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Judith, and the heirs males of her body lawfully issuing; and for default of such issue, to the right heirs of me the said William Shakespeare for ever.
ITEM, I give unto my wife my brown best bed with the furniture.
ITEM, I give and bequeath to my said daughter Judith my broad îlver gilt bole. All the rest of my goods, chattels, leases, plate, jewels, and housnold-stuff whatsoever, after sny debts and legacies paid, and my funeral expences discharged, I give, devise, and bequeath to my son-in-law John Hall, gent. and iny daughter Svianna his wife, who I ordain and make executors of this my last Will and Teftament. And I do intreat and appoint the said Thomas Ruffel, efq; and Francis Collins, gent, to be overseers hereof. And do revoke ali former Wills, and publish this to be my last Will and. Teftament. In witness whereof I have hercunto put my hand, the day and year firft above-written, by me
Witneis to the publishing hereof,
ROBERT WHAT TCOTT.
Probatum coram magiftro William Byrde legum do&tore commissa
rio & c. v.cefimo fecundo die menfis Junii anno domini 1616. Juras:eito Johannis Hall unius ex. et cui &c. do bene er
eljarat nervata poieftate et Susanna Hall alt. ex. c. cui vendit &c. petitur.
To the foregoing Accounts of SHAKESPEARE's
Life, we have only one Passage to add, which Mr. POPE related, as communicated to him by Mr. Rowe.
N' the time of Elisabeth, coaches being vet uncommon,
and hired coaches not at all in use, those who were too proud, too tender, or too idle to walk, went on horseback to any diftant business or diversion. Many came on horseback to the play; and when Shakespeare Aed to London, from the terror of a criminal prosecution, his first expedient was to wait at the door of the playhouse, and hold the horses of those that had no servants, that they might be ready again after the performance. In this office he became so conspicuous for his care and readiness, that in a short time every man as he alighted called for Will. Shakespeare, and scarcely any other waiter was trusted with a horse while Will. Shakespeare could be had. This was the first dawn of better fortune. Shakespeare finding more horses put into his hand than he could hold, hired boys to wait under his inspection, who, when Will. Shakespeare was summoned, were imme. diately to present themselves, “ I am Shakespeare's boy, fir” In time Shakespeare found higher employment; but as long as the practice of riding to the playhouse continued, the waiters that held the horses retained the appellation of Shakespeare's Boys.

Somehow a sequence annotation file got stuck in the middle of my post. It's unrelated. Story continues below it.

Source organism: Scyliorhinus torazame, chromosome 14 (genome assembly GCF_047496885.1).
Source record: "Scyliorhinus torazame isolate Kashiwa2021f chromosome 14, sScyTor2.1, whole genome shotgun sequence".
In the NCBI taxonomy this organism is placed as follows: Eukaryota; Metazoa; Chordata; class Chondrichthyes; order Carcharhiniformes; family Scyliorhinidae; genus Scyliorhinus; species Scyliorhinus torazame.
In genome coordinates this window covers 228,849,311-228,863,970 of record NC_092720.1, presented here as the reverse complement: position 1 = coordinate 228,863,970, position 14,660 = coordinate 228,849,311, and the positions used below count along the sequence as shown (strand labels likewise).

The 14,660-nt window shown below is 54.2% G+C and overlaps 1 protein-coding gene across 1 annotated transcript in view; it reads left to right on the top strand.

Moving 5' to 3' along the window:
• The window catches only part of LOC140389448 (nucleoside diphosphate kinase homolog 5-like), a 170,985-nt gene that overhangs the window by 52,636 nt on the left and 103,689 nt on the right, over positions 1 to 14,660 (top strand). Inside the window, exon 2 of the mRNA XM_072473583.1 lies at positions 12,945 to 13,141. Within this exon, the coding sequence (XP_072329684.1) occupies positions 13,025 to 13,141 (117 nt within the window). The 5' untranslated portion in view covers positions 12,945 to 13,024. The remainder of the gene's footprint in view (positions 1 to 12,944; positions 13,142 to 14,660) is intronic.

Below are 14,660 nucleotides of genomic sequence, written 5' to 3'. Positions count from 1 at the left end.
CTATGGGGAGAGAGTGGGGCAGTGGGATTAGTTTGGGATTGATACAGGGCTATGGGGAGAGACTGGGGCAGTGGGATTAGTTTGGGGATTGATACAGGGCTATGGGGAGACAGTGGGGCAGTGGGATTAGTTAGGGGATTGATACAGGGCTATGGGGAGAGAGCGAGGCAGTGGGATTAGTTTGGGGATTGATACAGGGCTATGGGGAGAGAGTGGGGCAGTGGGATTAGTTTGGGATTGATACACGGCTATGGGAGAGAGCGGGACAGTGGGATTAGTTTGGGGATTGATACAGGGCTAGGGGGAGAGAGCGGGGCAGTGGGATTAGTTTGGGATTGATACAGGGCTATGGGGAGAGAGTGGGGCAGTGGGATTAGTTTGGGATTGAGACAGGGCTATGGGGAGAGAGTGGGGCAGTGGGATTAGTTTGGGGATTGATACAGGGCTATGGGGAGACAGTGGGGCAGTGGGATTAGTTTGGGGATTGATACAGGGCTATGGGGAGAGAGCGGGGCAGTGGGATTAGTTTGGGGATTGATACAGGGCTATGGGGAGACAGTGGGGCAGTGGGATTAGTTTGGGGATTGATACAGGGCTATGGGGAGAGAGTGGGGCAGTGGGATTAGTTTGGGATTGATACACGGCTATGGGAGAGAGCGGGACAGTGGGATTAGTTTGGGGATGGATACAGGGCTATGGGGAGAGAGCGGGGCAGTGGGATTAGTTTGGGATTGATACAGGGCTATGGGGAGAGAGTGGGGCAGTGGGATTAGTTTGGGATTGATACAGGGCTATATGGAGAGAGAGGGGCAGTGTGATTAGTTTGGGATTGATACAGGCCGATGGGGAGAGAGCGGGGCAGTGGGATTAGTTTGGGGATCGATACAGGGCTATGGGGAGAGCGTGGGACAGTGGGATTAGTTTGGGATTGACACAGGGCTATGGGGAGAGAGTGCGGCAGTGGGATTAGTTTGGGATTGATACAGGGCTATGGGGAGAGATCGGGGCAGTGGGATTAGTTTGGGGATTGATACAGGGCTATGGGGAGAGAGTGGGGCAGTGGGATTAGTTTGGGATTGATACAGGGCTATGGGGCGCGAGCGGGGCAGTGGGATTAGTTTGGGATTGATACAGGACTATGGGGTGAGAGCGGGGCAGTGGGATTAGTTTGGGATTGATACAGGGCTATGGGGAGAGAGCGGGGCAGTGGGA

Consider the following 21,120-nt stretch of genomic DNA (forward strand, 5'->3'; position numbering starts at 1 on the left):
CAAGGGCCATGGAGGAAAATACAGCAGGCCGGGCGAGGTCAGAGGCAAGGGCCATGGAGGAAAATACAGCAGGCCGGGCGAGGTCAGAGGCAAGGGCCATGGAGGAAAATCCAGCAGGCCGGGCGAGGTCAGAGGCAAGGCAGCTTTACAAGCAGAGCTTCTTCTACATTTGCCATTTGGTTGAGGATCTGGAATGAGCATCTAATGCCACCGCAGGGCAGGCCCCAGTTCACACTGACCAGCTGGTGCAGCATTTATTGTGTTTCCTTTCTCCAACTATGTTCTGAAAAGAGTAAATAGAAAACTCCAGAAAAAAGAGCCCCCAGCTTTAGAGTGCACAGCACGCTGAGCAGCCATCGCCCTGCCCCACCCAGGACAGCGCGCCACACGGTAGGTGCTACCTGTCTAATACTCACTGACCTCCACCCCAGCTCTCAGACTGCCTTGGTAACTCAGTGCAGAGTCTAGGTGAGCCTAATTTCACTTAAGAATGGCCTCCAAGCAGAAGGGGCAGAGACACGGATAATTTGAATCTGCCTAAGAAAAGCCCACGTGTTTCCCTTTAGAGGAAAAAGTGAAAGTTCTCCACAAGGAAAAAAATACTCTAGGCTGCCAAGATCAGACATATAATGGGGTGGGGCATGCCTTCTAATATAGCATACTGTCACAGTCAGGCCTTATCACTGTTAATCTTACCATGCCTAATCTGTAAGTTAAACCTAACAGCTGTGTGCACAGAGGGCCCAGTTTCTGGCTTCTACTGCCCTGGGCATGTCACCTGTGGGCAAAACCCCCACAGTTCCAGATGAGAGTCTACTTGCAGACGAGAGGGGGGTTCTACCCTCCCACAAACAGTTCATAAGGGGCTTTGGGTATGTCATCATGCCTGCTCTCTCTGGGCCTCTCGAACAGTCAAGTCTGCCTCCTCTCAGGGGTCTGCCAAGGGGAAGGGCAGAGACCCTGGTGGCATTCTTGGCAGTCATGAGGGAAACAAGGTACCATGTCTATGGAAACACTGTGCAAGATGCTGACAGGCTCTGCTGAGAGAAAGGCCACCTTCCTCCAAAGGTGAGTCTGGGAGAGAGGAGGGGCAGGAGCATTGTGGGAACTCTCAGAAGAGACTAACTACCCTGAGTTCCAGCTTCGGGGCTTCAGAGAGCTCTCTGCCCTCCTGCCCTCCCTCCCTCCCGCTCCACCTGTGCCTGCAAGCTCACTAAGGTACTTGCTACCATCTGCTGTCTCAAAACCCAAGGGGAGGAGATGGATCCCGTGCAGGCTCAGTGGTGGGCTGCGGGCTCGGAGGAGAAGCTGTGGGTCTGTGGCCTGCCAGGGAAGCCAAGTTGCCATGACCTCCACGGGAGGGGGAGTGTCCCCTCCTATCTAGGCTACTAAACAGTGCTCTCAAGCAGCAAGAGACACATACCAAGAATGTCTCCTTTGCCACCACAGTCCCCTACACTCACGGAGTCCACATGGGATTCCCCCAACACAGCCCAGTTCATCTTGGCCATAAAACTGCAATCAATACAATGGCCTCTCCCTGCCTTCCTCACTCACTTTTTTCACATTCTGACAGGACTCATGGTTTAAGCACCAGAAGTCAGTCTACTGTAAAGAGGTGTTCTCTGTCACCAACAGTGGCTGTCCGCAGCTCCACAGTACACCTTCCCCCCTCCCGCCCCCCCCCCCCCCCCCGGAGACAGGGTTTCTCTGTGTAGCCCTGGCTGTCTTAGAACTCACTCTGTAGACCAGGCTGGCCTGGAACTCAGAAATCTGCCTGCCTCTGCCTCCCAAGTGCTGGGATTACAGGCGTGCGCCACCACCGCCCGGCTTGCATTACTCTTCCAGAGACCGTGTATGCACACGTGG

Upon the Effigies of my worthy Friend, the Author,
Master WILLIAM SHAKESPEARE, and his Works.
Pectator, this life's shadow is ;-to see
Turn, reader : but observe his comick vein,
Laugh; and proceed next to a tragick ftrain,
Then weep: So, when thou find'st two contraries,
Two different passions, from thy rapt foul rise,
Say, (who alone effect such wonders could)
Rare Shakespeare, to the life thou doft behold.
TO THE READER.